By David Mumpower
May 20, 2011
The Pirates of the Caribbean: The Curse of the Black Pearl started with a solid $13.5 million on Wednesday before declining a modest 22% on Thursday to $10.5 million. With only $24 million in the coffers heading into the weekend, there was much debate about whether it would earn enough in its first frame to justify the then ungodly budget expense of $140 million. Its $46.6 million during those three days gave it a running total of $70.6 million in five days. This is a good number; still, you should keep in mind that Pearl Harbor earned $75.2 million on opening weekend yet somehow finished shy of $200 million.
This is the textbook example of how word-of-mouth impacts a movie’s overall box office performance. Pearl Harbor flamed out due to its negative stigma with consumers, managing a final box office multiplier (final domestic take divided by opening weekend revenue) of 2.54. Conversely, Pirates of the Caribbean: The Curse of the Black Pearl started modestly with $46.6 million ($70.6 million including the previous two days of buzz-building box office) yet it ended up with a staggering $305.4 million. After we remove the Wednesday/Thursday numbers from the equation, this total represents a final box office multiplier of 3.99.
I recognize that this number may not mean much on its own, so I will explain it in clearer terms. Pearl Harbor earned only $120 million after its ginormous opening weekend; Pirates of the Caribbean: The Curse of the Black Pearl earned $235 million, almost double the prior Jerry Bruckheimer tentpole title. Jack Sparrow was the people’s choice.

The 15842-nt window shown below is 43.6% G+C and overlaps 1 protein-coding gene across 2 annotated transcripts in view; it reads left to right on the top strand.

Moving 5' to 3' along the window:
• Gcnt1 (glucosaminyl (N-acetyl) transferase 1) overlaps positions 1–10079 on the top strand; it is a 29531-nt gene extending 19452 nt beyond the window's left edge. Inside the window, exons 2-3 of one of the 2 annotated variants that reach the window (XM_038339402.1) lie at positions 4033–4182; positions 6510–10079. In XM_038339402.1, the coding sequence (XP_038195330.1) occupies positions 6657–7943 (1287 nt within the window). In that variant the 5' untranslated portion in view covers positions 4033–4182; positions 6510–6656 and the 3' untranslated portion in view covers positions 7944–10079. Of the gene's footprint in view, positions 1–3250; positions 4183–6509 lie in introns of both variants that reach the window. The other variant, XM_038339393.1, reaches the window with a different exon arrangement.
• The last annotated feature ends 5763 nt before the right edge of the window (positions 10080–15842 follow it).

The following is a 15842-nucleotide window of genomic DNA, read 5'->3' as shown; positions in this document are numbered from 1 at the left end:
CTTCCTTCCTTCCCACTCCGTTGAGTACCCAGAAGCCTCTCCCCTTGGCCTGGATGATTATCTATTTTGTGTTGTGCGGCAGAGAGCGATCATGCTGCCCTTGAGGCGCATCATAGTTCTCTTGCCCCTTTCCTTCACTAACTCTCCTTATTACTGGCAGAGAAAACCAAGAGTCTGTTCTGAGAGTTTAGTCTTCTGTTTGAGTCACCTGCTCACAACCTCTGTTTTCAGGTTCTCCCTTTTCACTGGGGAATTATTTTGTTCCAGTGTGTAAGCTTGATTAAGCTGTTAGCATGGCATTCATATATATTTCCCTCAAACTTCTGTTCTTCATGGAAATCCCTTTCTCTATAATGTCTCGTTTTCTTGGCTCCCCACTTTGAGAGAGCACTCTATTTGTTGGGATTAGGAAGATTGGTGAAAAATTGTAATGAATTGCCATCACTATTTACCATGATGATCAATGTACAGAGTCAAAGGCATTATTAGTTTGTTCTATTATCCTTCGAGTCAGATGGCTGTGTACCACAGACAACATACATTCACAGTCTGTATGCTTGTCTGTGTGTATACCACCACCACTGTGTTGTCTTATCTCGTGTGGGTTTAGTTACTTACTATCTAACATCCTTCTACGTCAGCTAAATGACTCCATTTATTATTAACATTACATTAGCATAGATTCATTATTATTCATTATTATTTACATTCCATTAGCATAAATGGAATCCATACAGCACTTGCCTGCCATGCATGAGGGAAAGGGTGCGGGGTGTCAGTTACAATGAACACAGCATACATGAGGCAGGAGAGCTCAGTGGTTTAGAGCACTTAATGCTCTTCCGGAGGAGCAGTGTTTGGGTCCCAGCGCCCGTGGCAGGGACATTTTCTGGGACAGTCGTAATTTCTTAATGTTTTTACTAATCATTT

What impact was there in the fallout of the summer of Jack Sparrow? Pirates of the Caribbean: The Curse of The Black Pearl was suddenly being championed as the performance of Johnny Depp’s career, a nice sentiment but nothing noteworthy from a box office perspective. A cursory examination of Depp’s pre-Sparrow life as a box office draw reveals that he was Sleepy Hollow away from a career of financial underachievement. Even the well-received Donnie Brasco finished just north of $40 million.
Chocolat, his trial run at piracy, was a much stronger performer with $71 million, yet we would be hard pressed to make 45 minutes. Films such as Don Juan DeMarco ($22.0 million), The Ninth Gate ($18.6 million) and From Hell ($31.6 million) demonstrate that nobody what type of project Depp attempted, he was just too strange for mainstream America. Suddenly with Jack Sparrow, everyone got the bit.
The divide between Depp’s pre-Pirates and post-Pirates box office performances is one of the largest disparities of our era. A man who had exactly one $100 million performance and one other $70 million performance on his resume suddenly became arguably the biggest draw in the industry. Depp’s first anchored a trio of smaller projects in Secret Window, Once upon a Time in Mexico and Finding Neverland. All of them finished around $50 million, a remarkable feat for such unheralded titles, particularly the one where Depp quite emphatically turned heel at the end. It was the sort of film Depp had always done yet more consumers were willing to give it a shot since Depp was on board.